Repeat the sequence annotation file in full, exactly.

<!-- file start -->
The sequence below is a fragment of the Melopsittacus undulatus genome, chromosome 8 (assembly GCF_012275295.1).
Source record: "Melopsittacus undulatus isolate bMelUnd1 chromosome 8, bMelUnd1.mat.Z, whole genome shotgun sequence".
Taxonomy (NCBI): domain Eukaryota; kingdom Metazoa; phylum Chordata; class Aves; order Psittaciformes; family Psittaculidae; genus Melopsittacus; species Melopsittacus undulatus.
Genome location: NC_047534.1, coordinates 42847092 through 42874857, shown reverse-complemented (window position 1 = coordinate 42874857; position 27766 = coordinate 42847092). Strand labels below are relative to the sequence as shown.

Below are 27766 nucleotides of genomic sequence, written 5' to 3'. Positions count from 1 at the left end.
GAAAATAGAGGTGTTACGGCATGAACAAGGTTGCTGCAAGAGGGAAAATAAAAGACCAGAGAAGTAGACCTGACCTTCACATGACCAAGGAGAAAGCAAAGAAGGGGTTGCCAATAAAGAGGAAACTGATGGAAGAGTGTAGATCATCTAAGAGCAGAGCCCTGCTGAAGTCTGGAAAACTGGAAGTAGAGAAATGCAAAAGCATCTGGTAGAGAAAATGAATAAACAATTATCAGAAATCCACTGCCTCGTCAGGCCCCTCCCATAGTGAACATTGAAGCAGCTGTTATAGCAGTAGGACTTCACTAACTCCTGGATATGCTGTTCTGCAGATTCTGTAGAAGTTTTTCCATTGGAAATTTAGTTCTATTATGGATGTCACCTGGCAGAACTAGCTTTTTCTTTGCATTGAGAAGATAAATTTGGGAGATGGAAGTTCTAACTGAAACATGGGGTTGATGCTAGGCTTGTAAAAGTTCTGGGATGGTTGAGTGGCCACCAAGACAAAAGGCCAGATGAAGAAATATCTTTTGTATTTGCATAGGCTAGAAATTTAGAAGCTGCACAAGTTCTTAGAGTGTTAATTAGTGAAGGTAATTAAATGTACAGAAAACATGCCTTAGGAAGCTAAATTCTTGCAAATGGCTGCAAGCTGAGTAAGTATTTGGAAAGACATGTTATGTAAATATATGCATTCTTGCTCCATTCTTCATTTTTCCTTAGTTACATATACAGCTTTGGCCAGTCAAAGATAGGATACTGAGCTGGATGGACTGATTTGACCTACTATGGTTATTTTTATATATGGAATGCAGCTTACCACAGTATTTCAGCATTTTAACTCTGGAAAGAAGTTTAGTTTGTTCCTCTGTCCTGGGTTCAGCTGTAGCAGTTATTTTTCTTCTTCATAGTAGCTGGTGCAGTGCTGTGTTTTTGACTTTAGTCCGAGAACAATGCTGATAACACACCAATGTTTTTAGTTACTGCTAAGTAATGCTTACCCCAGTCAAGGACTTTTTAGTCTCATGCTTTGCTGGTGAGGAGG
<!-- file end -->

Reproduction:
The sequence below is a fragment of the Melopsittacus undulatus genome, chromosome 8 (assembly GCF_012275295.1).
Source record: "Melopsittacus undulatus isolate bMelUnd1 chromosome 8, bMelUnd1.mat.Z, whole genome shotgun sequence".
Taxonomy (NCBI): domain Eukaryota; kingdom Metazoa; phylum Chordata; class Aves; order Psittaciformes; family Psittaculidae; genus Melopsittacus; species Melopsittacus undulatus.
Genome location: NC_047534.1, coordinates 42847092 through 42874857, shown reverse-complemented (window position 1 = coordinate 42874857; position 27766 = coordinate 42847092). Strand labels below are relative to the sequence as shown.

Below are 27766 nucleotides of genomic sequence, written 5' to 3'. Positions count from 1 at the left end.
GAAAATAGAGGTGTTACGGCATGAACAAGGTTGCTGCAAGAGGGAAAATAAAAGACCAGAGAAGTAGACCTGACCTTCACATGACCAAGGAGAAAGCAAAGAAGGGGTTGCCAATAAAGAGGAAACTGATGGAAGAGTGTAGATCATCTAAGAGCAGAGCCCTGCTGAAGTCTGGAAAACTGGAAGTAGAGAAATGCAAAAGCATCTGGTAGAGAAAATGAATAAACAATTATCAGAAATCCACTGCCTCGTCAGGCCCCTCCCATAGTGAACATTGAAGCAGCTGTTATAGCAGTAGGACTTCACTAACTCCTGGATATGCTGTTCTGCAGATTCTGTAGAAGTTTTTCCATTGGAAATTTAGTTCTATTATGGATGTCACCTGGCAGAACTAGCTTTTTCTTTGCATTGAGAAGATAAATTTGGGAGATGGAAGTTCTAACTGAAACATGGGGTTGATGCTAGGCTTGTAAAAGTTCTGGGATGGTTGAGTGGCCACCAAGACAAAAGGCCAGATGAAGAAATATCTTTTGTATTTGCATAGGCTAGAAATTTAGAAGCTGCACAAGTTCTTAGAGTGTTAATTAGTGAAGGTAATTAAATGTACAGAAAACATGCCTTAGGAAGCTAAATTCTTGCAAATGGCTGCAAGCTGAGTAAGTATTTGGAAAGACATGTTATGTAAATATATGCATTCTTGCTCCATTCTTCATTTTTCCTTAGTTACATATACAGCTTTGGCCAGTCAAAGATAGGATACTGAGCTGGATGGACTGATTTGACCTACTATGGTTATTTTTATATATGGAATGCAGCTTACCACAGTATTTCAGCATTTTAACTCTGGAAAGAAGTTTAGTTTGTTCCTCTGTCCTGGGTTCAGCTGTAGCAGTTATTTTTCTTCTTCATAGTAGCTGGTGCAGTGCTGTGTTTTTGACTTTAGTCCGAGAACAATGCTGATAACACACCAATGTTTTTAGTTACTGCTAAGTAATGCTTACCCCAGTCAAGGACTTTTTAGTCTCATGCTTTGCTGGTGAGGAGG